March 22, 2021

Interpretive Summary: Predicting bovine respiratory disease outcome in feedlot cattle using latent class analysis

Interpretive Summary: Predicting bovine respiratory disease outcome in feedlot cattle using latent class analysis

By Anne Zinn

A study recently published in the Journal of Animal Science aimed to identify bovine respiratory disease (BRD) outcome groups using BRD indicators collected during the feeding phase and at slaughter through latent class analysis and to determine the importance of BRD indicators to predict disease outcomes. BRD is the most significant disease affecting feedlot cattle; the disease remains the major cause of illness and mortality in feedlots despite advances in treatment and vaccination protocols and increasing knowledge of management factors. There are a variety of indicators of BRD often used in feedlots, and they vary in their ability to predict an animal’s BRD outcome. Currently, no studies have been published determining how a combination of BRD indicators may define the number of BRD disease outcome groups.

Results of the present study confirm that visual signs are a key indicator in identifying animals impacted by BRD provided the pen riders are sufficiently trained to identify the signs early. It is suggested that emphasis should be placed on training of new pen riders for accurate visual identification and on efforts to retain experienced pen riders. Results confirmed that early initial treatment for BRD can potentially reduce the progression of infection and limit severity, but animals that require more than 1 treatment lead to more severe infection and permanent damage. Results demonstrated the importance of health feedback information and better technologies to detect lung lesions on live animals, as well as the importance of adequate backgrounding procedures to reduce BRD severity in feedlots. Overall, using this information to predict an animal’s BRD outcome would greatly enhance treatment efficacy and aid in better management of animals at risk of suffering from severe BRD.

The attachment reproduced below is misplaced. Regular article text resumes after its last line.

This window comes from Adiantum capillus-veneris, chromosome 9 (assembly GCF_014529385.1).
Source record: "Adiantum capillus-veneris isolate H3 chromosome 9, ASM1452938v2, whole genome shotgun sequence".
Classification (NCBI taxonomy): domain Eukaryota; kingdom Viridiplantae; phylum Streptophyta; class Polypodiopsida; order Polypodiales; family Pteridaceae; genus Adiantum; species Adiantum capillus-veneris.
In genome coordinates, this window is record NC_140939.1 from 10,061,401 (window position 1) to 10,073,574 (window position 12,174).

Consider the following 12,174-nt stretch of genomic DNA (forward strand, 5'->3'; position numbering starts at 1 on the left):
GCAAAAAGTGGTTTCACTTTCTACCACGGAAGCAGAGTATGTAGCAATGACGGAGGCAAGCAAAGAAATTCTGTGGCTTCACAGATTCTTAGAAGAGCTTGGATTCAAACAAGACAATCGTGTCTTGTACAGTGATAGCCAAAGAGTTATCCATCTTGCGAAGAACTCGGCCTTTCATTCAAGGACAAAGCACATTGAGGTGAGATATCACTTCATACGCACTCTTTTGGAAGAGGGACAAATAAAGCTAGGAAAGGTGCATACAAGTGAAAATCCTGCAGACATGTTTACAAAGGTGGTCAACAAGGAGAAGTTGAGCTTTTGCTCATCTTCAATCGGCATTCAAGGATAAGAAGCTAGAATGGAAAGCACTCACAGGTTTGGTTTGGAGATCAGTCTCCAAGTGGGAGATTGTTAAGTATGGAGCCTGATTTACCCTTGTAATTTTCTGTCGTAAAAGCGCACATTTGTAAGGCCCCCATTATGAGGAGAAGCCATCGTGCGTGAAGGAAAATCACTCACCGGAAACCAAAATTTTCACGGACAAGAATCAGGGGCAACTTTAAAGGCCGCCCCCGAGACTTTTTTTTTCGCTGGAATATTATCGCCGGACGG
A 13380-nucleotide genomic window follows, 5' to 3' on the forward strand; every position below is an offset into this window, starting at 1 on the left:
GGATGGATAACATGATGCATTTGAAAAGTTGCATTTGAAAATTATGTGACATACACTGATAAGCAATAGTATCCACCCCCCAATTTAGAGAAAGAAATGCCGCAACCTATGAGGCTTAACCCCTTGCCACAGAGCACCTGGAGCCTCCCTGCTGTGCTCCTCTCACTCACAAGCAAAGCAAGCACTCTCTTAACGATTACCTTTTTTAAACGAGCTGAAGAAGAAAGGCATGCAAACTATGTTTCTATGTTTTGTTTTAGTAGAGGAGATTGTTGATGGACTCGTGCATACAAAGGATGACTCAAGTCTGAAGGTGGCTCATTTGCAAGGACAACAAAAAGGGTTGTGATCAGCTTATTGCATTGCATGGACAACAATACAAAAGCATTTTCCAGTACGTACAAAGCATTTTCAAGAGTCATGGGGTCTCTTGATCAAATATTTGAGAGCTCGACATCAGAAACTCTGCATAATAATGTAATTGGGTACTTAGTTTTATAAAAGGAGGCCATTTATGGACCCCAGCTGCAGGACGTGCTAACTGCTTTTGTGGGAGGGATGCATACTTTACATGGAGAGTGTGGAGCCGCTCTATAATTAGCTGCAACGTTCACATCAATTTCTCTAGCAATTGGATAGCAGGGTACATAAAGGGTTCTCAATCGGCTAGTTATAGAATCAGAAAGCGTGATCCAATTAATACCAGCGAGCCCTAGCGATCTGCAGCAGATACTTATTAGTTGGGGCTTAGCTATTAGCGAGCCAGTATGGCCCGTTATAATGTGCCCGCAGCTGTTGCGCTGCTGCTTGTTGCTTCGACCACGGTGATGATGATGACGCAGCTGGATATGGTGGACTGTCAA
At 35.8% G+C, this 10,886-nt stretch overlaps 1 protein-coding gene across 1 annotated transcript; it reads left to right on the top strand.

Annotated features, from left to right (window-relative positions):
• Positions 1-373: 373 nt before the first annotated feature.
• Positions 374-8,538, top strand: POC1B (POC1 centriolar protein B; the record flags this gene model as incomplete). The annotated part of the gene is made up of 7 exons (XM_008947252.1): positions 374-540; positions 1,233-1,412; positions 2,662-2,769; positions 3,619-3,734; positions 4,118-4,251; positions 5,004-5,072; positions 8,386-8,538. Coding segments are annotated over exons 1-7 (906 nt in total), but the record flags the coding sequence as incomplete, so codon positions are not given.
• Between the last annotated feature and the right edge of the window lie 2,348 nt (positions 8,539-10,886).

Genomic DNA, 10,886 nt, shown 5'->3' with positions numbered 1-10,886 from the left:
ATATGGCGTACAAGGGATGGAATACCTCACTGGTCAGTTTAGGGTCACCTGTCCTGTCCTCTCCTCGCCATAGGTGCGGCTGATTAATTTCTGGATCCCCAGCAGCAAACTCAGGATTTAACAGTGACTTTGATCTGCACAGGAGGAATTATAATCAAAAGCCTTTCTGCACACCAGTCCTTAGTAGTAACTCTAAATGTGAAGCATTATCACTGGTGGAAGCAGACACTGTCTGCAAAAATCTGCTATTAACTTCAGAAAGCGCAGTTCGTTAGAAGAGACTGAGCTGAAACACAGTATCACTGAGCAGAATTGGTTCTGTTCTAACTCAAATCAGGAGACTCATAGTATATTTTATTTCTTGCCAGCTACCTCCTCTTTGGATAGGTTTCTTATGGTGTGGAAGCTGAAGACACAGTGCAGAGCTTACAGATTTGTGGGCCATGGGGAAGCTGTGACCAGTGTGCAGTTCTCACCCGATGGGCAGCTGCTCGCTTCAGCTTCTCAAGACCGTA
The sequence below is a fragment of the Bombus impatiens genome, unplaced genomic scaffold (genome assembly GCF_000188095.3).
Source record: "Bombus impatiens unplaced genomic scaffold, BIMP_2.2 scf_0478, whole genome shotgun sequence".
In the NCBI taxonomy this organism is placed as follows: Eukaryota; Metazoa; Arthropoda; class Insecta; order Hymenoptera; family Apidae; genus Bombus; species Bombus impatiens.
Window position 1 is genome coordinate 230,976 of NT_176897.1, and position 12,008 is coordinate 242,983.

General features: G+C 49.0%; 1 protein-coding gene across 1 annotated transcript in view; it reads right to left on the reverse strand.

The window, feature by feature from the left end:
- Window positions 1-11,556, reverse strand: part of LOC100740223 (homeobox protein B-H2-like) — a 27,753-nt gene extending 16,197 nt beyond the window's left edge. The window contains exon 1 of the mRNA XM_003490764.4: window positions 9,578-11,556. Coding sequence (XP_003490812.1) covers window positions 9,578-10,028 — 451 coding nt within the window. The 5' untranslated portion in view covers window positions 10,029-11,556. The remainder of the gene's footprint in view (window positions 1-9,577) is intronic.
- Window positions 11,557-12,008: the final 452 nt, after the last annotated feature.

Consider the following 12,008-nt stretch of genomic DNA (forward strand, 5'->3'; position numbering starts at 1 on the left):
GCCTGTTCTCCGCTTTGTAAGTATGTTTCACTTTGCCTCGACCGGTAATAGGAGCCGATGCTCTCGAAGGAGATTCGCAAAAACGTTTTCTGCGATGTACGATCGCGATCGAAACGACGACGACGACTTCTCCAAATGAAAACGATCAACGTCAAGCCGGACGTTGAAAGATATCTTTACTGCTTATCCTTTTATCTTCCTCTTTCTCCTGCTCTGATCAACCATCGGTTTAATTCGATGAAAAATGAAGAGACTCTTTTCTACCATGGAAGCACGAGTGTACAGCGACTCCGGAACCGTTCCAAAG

The full paper can be found on the Journal of Animal Science website.